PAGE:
Once off the '412' I met up with the '153' which I'd used just less than a week ago to get to Shikoku. This took me all the way to the coast where I then headed east along the '27'. Unbelievably I found myself sixty kilometres south of Fukui at 10am … only eight hours after I'd set off (going from Fukui to Shikoku took ten hours … and that was a shorter route). I stopped for lunch before getting on my way again.

Once again I fell foul of trying to get over / around Japan's central mountains in order to get onto the right road which would take me to Matsumoto (a city near my night-stop). It took an hour or two just to get myself aligned so that, at midday, I finally found myself joining the '158' which would take me all the way to Matsumoto. This is the road I'd used to get to Fukui and I remembered what I'd learnt from that previous journey. For example, I did not drive through the centre of Takayama – though I did get lost trying to find the by-pass (I hate cities!!!). By 2pm I'd past Takayama and things were going well; I was only eight kilometres from Matsumoto and my speed was looking good … that was until I hit Kamikochi. Kamikochi is a beautiful national park – high in the mountains - which I've visited before (check out my blog). Unfortunately, I'd managed to drive past the park at the same time as everyone else was trying to leave. Scores of coaches, buses, mini buses and cars were all trying to work their way along the '158' – a single lane mountainous road – towards Matsumoto. The views were extremely beautiful however, nothing could lighten my spirits … my speed had decreased to thirty kilometres an hour.

I finally arrived on the outskirts of Matsumoto at 4:00pm … the time I'd wanted to arrive at my hotel in Ueda. Sadly, the town of Ueda was still forty kilometres east of Matsumoto: i.e. on the opposite side of Matsumoto to where I was. This meant that I had to drive through the city itself, as there was no by-pass. Time ticket away.

By 5pm I'd left the city of Matsumoto and was trying to reach Ueda as quickly as possible. You see, my plan was to get to Ueda at 4pm having filled up my car and having eaten tea. I could then write this blog and, hopefully, go to sleep at 6pm. It was 6pm – after having travelled over ANOTHER mountain range – by the time I hit the outskirts of the city. Yes, city! When I looked at the map, I thought Ueda was a small town but no, looking at the city as I came down from the mountains showed it's true extent. I filled up my car and ate dinner quickly. I then discovered that Ueda's road system was stupid, and that the whole city is practically grid-locked each and every night. Finally, heroically I made it to my hotel … to discover that there car park was full. I then drove to their 'secondary car park' and walked back to the hotel. In my room, I only took out things I needed from my bags before cleaning my teeth and crashing on my bed at 8pm. I was going to get up at 1am again however, due to getting into bed two hours later than I'd planned, I decided to set my alarm for 2:30am. Anyway … tomorrow is a Sunday … should be dead on the roads.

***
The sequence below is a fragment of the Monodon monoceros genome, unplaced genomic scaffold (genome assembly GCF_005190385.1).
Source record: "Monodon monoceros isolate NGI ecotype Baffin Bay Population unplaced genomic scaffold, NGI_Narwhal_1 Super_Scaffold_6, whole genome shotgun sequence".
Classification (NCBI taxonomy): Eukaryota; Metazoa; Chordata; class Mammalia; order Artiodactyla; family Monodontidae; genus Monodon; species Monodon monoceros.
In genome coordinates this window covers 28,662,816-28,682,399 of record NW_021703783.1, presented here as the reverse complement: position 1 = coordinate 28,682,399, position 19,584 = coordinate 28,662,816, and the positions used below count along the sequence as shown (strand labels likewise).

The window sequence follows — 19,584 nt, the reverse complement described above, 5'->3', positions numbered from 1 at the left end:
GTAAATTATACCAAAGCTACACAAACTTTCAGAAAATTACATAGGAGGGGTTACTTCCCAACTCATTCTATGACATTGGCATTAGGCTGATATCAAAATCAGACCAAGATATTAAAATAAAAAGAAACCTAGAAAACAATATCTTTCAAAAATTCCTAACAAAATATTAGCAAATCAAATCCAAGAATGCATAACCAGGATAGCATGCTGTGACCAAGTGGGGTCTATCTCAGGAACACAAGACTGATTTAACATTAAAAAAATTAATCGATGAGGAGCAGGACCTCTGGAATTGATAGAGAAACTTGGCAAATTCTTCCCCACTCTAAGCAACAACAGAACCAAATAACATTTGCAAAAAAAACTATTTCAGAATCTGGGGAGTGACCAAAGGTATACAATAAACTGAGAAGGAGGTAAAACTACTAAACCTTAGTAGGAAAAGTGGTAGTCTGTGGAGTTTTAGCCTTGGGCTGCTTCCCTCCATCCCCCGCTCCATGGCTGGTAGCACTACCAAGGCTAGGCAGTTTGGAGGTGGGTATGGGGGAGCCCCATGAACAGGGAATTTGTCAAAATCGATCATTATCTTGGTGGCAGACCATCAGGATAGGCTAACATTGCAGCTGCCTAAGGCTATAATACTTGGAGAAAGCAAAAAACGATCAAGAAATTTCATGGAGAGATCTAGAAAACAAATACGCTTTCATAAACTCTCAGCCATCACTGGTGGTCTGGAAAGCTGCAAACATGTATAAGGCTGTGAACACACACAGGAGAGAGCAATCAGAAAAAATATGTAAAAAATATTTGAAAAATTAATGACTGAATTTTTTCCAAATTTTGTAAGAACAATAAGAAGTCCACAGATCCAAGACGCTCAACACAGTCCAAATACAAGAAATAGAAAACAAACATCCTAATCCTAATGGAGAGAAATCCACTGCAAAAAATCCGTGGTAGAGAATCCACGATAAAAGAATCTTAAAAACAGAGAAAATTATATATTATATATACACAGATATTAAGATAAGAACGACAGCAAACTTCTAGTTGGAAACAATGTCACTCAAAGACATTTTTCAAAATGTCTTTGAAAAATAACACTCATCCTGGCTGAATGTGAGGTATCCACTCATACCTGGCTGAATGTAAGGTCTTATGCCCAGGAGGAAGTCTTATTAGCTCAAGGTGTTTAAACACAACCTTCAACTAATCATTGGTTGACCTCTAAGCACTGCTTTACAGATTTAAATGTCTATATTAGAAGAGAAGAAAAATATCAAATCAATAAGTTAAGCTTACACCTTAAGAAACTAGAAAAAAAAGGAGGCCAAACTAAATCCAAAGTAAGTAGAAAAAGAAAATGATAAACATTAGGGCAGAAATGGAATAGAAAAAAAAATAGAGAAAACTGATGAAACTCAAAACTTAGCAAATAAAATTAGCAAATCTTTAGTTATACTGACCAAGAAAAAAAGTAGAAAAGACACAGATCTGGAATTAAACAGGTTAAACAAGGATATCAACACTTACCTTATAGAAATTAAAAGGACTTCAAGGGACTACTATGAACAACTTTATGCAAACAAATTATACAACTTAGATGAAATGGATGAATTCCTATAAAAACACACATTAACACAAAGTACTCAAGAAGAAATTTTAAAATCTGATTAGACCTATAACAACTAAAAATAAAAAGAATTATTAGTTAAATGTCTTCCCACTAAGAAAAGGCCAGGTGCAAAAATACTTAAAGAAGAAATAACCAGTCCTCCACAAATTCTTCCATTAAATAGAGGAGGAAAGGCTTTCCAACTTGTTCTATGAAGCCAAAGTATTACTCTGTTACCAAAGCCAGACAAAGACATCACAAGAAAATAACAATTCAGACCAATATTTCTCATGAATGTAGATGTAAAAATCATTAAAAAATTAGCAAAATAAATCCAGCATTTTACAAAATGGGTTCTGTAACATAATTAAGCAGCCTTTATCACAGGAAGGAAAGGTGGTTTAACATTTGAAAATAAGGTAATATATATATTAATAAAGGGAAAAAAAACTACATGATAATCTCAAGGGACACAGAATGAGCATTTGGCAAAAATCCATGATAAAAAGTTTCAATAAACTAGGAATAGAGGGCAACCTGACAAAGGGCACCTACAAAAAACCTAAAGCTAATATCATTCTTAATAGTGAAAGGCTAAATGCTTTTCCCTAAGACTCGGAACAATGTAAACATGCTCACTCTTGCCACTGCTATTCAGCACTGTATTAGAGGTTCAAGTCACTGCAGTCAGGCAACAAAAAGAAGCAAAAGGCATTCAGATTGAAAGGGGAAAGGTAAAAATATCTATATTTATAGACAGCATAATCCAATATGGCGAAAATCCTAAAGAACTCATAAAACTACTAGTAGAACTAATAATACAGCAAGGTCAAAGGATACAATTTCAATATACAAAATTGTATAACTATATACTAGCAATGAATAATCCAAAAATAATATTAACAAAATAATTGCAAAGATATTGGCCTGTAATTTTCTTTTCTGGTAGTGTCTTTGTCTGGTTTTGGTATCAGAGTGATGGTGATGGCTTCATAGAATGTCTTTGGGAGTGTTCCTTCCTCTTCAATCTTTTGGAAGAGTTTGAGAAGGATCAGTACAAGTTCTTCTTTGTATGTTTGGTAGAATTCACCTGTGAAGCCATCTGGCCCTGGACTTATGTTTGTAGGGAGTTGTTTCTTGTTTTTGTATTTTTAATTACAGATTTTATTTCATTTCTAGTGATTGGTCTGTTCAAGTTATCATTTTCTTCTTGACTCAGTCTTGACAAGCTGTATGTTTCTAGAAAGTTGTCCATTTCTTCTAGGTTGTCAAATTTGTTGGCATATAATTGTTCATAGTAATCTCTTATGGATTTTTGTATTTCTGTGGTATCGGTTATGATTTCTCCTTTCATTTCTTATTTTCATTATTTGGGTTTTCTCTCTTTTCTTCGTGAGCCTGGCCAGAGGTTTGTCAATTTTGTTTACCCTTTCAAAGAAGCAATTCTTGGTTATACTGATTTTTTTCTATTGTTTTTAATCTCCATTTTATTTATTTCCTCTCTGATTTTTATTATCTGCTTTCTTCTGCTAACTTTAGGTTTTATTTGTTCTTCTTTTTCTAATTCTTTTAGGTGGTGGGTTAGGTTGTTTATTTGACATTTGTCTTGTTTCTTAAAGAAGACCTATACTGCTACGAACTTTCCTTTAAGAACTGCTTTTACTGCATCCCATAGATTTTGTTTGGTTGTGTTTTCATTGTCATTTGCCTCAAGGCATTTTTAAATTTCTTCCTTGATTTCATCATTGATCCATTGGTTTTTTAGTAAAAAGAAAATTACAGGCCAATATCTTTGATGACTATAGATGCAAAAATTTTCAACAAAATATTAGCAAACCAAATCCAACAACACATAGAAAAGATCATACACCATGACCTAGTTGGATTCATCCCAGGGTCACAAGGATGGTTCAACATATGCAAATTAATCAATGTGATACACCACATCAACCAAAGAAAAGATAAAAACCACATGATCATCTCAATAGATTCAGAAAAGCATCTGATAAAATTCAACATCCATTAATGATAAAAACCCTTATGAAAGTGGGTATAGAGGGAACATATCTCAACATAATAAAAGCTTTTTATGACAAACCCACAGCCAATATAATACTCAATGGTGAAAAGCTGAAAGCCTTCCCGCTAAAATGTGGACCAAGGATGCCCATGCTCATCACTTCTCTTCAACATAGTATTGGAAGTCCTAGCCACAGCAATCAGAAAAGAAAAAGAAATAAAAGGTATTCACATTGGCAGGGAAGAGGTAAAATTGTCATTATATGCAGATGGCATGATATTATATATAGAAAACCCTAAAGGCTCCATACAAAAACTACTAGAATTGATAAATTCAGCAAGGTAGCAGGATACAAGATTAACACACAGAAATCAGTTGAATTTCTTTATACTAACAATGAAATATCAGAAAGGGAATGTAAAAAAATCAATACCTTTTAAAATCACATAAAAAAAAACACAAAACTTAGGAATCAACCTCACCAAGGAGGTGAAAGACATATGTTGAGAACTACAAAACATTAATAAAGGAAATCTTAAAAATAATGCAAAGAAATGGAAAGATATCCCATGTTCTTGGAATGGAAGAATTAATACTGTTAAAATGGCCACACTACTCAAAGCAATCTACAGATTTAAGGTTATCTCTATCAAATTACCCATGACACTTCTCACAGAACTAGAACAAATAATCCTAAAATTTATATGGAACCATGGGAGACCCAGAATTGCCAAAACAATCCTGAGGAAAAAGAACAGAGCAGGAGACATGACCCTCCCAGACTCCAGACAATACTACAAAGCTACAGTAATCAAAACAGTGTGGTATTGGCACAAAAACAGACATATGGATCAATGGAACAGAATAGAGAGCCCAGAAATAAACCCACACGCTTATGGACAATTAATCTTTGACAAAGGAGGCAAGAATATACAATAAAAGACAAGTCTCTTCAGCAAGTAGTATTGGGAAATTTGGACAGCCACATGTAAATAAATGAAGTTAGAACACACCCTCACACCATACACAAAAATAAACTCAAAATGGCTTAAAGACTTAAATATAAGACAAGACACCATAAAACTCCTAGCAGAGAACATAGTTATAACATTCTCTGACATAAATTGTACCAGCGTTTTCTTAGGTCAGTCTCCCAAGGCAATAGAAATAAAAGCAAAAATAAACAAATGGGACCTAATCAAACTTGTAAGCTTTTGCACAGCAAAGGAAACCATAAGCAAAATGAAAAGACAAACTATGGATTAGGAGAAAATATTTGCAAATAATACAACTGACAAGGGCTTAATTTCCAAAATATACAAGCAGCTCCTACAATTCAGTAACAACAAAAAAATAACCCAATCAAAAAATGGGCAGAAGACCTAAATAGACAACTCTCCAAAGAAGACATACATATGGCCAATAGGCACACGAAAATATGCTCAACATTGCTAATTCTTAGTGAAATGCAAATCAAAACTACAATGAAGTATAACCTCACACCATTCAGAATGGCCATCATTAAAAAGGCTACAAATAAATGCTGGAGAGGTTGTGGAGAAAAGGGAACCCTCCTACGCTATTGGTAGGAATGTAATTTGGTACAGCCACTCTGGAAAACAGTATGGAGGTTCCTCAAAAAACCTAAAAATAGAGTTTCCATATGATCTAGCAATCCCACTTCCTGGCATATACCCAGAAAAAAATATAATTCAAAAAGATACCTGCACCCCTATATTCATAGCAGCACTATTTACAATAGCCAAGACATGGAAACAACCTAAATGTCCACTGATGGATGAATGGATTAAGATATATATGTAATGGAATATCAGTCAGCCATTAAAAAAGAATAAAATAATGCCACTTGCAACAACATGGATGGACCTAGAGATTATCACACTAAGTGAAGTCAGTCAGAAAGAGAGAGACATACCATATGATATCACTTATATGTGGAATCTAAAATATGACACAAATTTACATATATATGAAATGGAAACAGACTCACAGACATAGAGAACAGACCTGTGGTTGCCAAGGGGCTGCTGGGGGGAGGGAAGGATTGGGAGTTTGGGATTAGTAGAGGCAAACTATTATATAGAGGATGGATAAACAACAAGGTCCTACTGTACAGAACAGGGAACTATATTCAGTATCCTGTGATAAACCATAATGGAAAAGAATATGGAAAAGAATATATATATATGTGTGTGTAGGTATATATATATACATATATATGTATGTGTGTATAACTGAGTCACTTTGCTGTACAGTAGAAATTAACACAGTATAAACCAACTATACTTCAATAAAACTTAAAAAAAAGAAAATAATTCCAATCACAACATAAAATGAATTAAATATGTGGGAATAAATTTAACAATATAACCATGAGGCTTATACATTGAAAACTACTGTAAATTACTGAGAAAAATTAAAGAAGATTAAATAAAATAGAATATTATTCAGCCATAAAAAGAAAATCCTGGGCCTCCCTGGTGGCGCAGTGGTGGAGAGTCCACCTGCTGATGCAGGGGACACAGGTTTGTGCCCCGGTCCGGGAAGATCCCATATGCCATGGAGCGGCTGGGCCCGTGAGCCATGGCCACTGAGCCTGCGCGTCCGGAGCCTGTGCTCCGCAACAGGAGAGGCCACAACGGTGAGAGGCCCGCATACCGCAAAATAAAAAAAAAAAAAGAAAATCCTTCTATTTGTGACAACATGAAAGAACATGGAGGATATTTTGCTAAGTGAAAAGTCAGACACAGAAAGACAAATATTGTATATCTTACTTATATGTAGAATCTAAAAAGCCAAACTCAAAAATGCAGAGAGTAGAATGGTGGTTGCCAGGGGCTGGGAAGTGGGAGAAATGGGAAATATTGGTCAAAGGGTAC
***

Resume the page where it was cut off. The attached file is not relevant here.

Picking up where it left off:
Sunday 21st: DO THE JAPANESE EVER SLEEP! I got up at 2:30am and left one hour later. Within twenty minutes I found myself stuck behind a lorry going up a mountain road. Thankfully, he let me by quickly. I didn't find another lorry going in the same direction as I however, hundreds – including a tractor – were going in the opposite direction.

I'm not sure how high Ueda is from sea level but, the road kept going down for mile after mile. I checked my map just to make sure that the next 'place of interest' wasn't the centre of the Earth. Finally, with dawn approaching, I made it into a valley where I picked up the '17'. I know that there are many wonderful sites in the world however, driving through Japan's mountainous heartland when dawn breaks has to be up there. I know I haven't mentioned it a lot but, I hope as you read this blog, your mental image is of me driving down some windy road with beautiful mountains all around me because … that is exactly how it was.